The differences between Compton’s apologetics and Livesay’s civil sneer are blatant: which makes their common forecast of a Smith "comeback" in our critical senectitude especially compelling. Like his earliest detractor, Smith’s most recent good critic is curiously uneager to judge him as he is to us today, as if he might still provide some further evidence of genius. Why would such critical ambivalences persist for fifty years? And how might we move Smith studies forward, how reach "our children’s firesides," before Compton’s book, like every volume of Smith’s poetry, is out of print?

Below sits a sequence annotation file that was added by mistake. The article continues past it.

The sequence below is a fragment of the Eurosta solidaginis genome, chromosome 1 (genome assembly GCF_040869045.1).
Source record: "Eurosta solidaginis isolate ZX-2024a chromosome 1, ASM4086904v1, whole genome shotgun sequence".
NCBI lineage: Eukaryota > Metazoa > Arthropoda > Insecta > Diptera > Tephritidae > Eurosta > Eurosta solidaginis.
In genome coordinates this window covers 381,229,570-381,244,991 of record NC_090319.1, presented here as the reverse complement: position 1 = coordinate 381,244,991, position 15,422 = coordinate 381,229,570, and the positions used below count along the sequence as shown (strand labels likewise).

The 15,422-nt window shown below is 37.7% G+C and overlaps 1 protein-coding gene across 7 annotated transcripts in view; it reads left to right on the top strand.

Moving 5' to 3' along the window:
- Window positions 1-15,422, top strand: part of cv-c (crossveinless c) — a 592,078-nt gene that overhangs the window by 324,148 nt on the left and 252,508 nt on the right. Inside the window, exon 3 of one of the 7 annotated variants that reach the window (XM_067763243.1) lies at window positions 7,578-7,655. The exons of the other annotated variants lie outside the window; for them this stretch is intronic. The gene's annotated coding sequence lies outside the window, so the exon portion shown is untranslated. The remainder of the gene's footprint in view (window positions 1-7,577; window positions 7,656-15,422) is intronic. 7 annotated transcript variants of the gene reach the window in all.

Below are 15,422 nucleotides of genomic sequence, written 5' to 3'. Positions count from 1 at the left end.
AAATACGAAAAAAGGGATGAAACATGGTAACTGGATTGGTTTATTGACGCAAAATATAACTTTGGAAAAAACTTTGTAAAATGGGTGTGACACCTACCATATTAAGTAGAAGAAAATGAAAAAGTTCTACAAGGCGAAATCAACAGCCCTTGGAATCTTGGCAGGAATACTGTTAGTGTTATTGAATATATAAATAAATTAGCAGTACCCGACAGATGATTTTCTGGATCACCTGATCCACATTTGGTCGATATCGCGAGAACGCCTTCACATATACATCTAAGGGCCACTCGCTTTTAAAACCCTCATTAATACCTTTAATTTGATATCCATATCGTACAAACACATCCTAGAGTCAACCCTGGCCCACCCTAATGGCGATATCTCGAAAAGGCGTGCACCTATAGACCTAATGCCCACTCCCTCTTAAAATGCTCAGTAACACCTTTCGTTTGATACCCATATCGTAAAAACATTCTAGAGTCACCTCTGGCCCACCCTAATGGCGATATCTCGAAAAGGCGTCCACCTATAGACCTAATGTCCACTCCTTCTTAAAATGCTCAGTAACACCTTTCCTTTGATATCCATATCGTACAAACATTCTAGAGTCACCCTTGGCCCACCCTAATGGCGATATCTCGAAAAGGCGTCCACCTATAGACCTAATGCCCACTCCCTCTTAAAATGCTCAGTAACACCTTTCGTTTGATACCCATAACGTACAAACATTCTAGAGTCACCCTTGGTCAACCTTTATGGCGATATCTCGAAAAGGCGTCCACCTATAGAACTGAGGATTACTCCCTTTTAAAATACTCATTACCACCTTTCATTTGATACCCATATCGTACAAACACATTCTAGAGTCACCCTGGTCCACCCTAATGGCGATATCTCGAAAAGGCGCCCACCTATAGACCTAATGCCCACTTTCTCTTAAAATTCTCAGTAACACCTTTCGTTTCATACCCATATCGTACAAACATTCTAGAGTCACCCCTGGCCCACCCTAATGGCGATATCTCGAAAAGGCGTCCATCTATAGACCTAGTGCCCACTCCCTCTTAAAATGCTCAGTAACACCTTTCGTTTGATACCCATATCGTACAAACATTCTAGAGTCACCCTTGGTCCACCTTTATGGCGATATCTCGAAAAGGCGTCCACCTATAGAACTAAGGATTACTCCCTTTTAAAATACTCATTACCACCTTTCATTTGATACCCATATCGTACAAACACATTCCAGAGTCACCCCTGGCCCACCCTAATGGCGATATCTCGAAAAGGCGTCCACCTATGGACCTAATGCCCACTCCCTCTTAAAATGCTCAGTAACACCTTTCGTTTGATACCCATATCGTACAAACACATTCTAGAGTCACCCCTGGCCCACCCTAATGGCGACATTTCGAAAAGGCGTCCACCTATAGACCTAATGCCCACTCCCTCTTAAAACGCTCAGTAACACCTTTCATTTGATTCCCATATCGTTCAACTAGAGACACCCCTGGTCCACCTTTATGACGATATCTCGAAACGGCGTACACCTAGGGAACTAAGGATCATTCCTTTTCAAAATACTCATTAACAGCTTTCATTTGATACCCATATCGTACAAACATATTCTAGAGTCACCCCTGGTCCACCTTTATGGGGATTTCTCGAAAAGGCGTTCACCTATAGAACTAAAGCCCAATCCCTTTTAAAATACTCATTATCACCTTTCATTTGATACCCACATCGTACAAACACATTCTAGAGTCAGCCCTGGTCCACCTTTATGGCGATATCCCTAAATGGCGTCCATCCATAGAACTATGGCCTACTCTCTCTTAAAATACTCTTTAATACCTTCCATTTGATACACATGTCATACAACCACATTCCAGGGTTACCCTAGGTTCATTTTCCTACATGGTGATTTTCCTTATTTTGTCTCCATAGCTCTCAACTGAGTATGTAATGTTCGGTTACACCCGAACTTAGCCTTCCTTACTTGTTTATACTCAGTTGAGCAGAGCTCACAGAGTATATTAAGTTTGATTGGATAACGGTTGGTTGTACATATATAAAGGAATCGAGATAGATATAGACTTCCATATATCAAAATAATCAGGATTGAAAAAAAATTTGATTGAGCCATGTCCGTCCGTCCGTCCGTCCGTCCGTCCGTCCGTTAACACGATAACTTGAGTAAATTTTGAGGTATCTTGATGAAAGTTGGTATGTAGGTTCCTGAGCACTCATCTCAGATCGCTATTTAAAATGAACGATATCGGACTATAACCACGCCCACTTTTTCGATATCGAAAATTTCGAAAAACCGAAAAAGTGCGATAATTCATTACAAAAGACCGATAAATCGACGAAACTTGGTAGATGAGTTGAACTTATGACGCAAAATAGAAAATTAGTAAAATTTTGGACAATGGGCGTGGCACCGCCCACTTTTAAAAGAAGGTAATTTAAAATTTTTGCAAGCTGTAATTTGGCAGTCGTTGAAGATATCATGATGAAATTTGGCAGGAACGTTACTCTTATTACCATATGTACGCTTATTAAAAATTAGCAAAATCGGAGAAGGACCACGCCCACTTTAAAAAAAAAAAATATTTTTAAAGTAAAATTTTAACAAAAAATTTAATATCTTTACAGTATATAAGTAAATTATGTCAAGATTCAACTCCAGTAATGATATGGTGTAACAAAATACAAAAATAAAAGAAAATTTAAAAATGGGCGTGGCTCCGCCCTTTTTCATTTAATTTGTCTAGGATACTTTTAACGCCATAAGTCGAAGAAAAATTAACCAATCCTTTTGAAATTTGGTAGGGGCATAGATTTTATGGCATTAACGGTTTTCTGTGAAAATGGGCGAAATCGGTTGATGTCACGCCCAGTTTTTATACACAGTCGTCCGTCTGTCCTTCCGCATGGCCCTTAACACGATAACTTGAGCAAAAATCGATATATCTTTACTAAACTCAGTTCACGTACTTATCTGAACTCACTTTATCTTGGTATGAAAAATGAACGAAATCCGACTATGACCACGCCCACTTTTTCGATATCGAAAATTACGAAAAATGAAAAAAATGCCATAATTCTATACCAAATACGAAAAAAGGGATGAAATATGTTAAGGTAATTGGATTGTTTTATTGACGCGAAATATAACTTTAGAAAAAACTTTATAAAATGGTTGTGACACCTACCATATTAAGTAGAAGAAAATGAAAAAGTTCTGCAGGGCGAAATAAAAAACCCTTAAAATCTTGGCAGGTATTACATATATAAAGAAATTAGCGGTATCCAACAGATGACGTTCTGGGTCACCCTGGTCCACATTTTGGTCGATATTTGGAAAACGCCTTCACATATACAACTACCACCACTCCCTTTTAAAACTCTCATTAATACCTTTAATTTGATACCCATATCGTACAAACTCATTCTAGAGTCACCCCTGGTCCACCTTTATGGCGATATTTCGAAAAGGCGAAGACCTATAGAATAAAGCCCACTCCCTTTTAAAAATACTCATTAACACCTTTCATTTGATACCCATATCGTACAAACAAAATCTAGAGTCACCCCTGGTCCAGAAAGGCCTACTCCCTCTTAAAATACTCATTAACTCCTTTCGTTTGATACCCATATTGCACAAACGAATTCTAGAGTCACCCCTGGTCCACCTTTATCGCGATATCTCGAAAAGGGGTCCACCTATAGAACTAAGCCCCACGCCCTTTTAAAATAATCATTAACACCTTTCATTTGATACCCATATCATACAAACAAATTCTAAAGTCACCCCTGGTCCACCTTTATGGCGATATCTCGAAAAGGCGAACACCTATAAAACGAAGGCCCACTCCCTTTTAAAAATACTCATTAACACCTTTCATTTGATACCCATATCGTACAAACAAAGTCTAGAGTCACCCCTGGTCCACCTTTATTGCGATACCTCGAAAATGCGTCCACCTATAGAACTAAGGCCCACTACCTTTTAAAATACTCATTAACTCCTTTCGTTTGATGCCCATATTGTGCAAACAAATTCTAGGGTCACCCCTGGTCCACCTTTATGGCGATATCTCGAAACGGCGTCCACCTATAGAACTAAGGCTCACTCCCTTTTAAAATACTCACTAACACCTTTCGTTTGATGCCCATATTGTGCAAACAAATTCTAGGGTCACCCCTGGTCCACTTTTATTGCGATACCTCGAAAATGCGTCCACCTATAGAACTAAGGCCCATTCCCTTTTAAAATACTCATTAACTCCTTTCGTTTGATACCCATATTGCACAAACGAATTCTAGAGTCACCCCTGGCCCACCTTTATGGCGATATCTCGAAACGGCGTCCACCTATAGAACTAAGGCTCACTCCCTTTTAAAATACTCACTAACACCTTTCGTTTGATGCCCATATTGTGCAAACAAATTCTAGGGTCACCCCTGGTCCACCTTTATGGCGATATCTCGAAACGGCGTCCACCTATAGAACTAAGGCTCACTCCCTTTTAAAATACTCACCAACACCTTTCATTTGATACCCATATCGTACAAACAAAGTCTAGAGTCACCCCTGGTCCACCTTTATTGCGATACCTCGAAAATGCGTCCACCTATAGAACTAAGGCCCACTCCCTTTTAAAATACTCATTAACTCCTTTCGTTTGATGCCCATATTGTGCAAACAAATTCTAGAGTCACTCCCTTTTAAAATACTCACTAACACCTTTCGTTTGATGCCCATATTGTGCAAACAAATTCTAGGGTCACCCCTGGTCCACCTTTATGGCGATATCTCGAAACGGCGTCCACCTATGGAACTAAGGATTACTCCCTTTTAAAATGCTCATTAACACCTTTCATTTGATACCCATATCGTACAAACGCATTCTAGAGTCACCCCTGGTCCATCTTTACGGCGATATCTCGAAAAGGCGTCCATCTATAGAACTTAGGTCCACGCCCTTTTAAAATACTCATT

A.J.M. Smith: Canadian Metaphysical has in fact a good deal to offer in answer to my second (easier) question. Compton is usually a skilled explicator of Smith’s poems, deeply read in her source-poets the English Metaphysicals and amply familiar with the archival and documentary sources pertinent to critical discussions of Smith and of Canadian modernist poetry. The kind of criticism she performs is the kind needed at the moment for Canadian modernist writers. Its depth and impact here are somewhat enervated, though, by two chief constraints on her critical imagination. The first of these is signalled by her unfortunate title; the second is her excessive consciousness of Smith’s declining reputation and relative inattention to the logic of his current eclipse. Even conjoined, these two constraints do not make A.J.M. Smith: Canadian Metaphysical a weak study: but it plainly could have been stronger, and not by taking on a greater theoretical contemporaneity.